„The fact that banknotes and coins are legal tender means that everyone is obliged to accept notes and coins as a means of payment.“ (Proposal [prop.] 1986/87:143, p. 64; See also Statens Offentliga Utredningar [SOU] 1986:22-108). In 1991, 10-crown coins made of aluminum brass („Nordic gold“) were introduced; Previous 10-crown coins are not legal tender. In the same year, 50 öre bronze coins were introduced. Sweden: The amendment obliging banks to provide access to cash payment services enters into force. 2021. Website. www.loc.gov/item/global-legal-monitor/2021-02-05/sweden-amendment-requiring-banks-to-provide-access-to-cash-services-enters-into-force/. Since relations between municipal hospitals and private individuals cannot be governed by principles of civil law, there can be no exception to the legal rule of tenders based on contractual principles (compared to those applicable to private undertakings, see above). The present case is therefore an example of how the right to cash payment has been too restricted in practice by obliging patients to go to another hospital to pay in cash. (Id., p.
2). Yes. The Swedish Central Bank Act defines what legal tender is, but the Swedish Avtalslagen principle of contractual freedom governs contractual relations and, more broadly, how you can pay for goods. Stores that post signs indicating that they only accept credit cards can do so. The same goes for stores that show signs that they only accept cash, bitcoins, or only old currencies. (See also 7 § 2 st Lag om skuldebrev (SFS 1936:81). In passing the amendment to the Payment Services Act, the Swedish government and parliament noted that the government also has a duty to ensure that people across the country have „reasonable access“ (rimlig tillgång) to cash. Unlike the United States, which never invalidates money spent, Sweden and most other European countries have a date on which old series of banknotes or designs of coins are invalid and no longer legal tender. From 2001 to 2008, banknotes and coins were put into circulation at an almost constant level of about 12,000 kroner per capita, but in 2006 a modified 1,000 kroner note with a movement safety strip was produced. Within seven years, stripeless banknotes were declared invalid, leaving only a drastically reduced number of banknotes with leaf validity. The 1,000 Vasa crown note without leaf strips became invalid after 31 December 2013, and coins with the leaf strip became invalid after 30 June 2016. The Swish mobile payment system was also launched in Sweden in 2012 and has become a popular alternative to cash payments.
The Riksbank has not taken a decision on the issuance of the electronic crown. First, the Riksbank has to consider a number of technical, legal and practical issues. „The decline in cash use in Sweden means this is a more burning issue for us than for most other central banks. While it may seem easy at first glance to issue electronic crown, it is something completely new for a central bank, and there is no precedent to follow. If the Riksbank decides to issue electronic crown, it is not to replace cash, but to supplement it. „The Riksbank will continue to issue notes and coins as long as they are in demand in society. This is our legal duty and of course we will continue to respect it,“ concluded Lieutenant Governor Cecilia Skingsley.  Sweden is a prosperous country, and in the 1970s and 1980s the value of banknotes and coins per capita was one of the highest in the world. In 1991, the largest banknote, worth 10,000 kroner, which had been in circulation since 1958, was declared invalid and no longer legal tender. For a discussion of the financial and banking crisis that hit Sweden in the early 1990s, see the article History of Sweden (1991-present) and Swedish bank bailouts. Cash rounding (Swedish: öresavrundning), commonly known as Swedish rounding, is a legally applied method of rounding up or downward changes to the nearest physical currency unit, while retaining the öre as the unit of price and accounting.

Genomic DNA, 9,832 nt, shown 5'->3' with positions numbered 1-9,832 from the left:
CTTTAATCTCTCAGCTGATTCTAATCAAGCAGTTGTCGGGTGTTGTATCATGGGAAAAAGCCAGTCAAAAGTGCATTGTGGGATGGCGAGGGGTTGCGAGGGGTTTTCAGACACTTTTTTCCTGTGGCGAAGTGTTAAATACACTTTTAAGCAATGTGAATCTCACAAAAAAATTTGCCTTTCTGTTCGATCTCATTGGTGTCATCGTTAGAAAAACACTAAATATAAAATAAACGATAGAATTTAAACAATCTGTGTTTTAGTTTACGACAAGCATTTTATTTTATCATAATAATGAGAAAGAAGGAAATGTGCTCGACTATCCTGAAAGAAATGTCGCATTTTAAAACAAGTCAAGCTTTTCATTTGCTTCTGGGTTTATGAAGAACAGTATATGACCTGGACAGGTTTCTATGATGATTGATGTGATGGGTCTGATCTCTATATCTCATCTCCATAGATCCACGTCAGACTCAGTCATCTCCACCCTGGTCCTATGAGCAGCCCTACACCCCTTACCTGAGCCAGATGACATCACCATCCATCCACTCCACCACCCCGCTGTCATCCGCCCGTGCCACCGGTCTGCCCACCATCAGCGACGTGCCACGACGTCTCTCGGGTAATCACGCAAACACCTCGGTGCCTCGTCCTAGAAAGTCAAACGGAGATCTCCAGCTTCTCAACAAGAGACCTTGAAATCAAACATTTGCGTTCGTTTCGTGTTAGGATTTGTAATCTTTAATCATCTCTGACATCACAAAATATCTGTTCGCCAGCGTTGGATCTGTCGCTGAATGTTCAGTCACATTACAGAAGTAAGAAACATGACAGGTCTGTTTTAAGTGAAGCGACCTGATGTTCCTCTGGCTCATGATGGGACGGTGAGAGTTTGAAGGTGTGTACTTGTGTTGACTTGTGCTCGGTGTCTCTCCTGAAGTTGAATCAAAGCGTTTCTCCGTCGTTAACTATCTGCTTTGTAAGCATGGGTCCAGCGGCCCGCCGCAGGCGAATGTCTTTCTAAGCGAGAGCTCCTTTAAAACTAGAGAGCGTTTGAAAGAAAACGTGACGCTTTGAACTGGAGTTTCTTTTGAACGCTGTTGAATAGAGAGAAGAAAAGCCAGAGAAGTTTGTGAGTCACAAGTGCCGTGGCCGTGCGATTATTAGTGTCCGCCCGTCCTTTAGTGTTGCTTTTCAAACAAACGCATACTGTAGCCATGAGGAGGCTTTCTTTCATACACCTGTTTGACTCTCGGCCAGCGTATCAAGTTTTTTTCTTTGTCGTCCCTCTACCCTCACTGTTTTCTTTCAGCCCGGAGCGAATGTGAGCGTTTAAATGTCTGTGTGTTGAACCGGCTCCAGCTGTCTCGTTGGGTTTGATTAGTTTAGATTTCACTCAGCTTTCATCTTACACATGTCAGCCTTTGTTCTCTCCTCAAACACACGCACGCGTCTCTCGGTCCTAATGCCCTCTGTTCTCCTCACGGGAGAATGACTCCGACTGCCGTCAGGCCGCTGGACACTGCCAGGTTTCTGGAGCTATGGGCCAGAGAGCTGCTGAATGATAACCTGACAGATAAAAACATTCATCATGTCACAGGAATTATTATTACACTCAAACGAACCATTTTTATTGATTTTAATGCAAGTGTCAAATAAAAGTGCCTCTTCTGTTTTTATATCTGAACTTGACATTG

In connection with the phasing out of small coins, it was requested as follows: 5 kap 1 § 2 st Lag om Sveriges riksbank (SFS 1988:1385) [Swedish Central Bank Act] stipulates that the currency issued by the Sveriges Riksbank is legal tender (giltiga betalningsmedel). Currently, coins and banknotes are issued in the following Dominions: 1 SEK coin, 2 SEK coin, 5 SEK coin, 10 SEK coin, 20 SEK note, 50 SEK note, 100 SEK note, 200 SEK note, 500 SEK note, 1000 SEK note. On 18 December 2008, the Riksbank announced a proposal to phase out the 50 öre coin, the last öre coin, by 2010. The öre would continue to be a subdivision for electronic payments.  The reason could be low purchasing power, production and distribution costs higher than value, and the parts cannot be used in most parking meters and vending machines.  On 25 March 2009, the Reichstag officially decided to promulgate the law abolishing 50öre coins as legal tender. According to that law, 30 September 2010 was 30 September 2010, the date on which payments could be made with 50 öre coins. The remaining 50 coins could be exchanged in banks by the end of March 2011. After the launch of the current coin series in 2016, all old crown coins since 2017 became invalid. They cannot be used for payments or exchanged for legal tender in any bank, but are intended to be recycled into metal.
 Jubilee and commemorative coins have been minted and have also been legal tender since 1897 or later.  Under Swedish law, cash is legal tender and must be accepted by the Swedish government. (5 Chapter 1 § Lagen om Sveriges riksbank (SFS 1988:1385).) However, as the Swedish Supreme Administrative Court found in 2015, businesses and businesses are not obliged to accept cash, as refusing to accept cash or credit cards is a matter of contractual freedom between businesses and consumers, while government agencies must accept cash.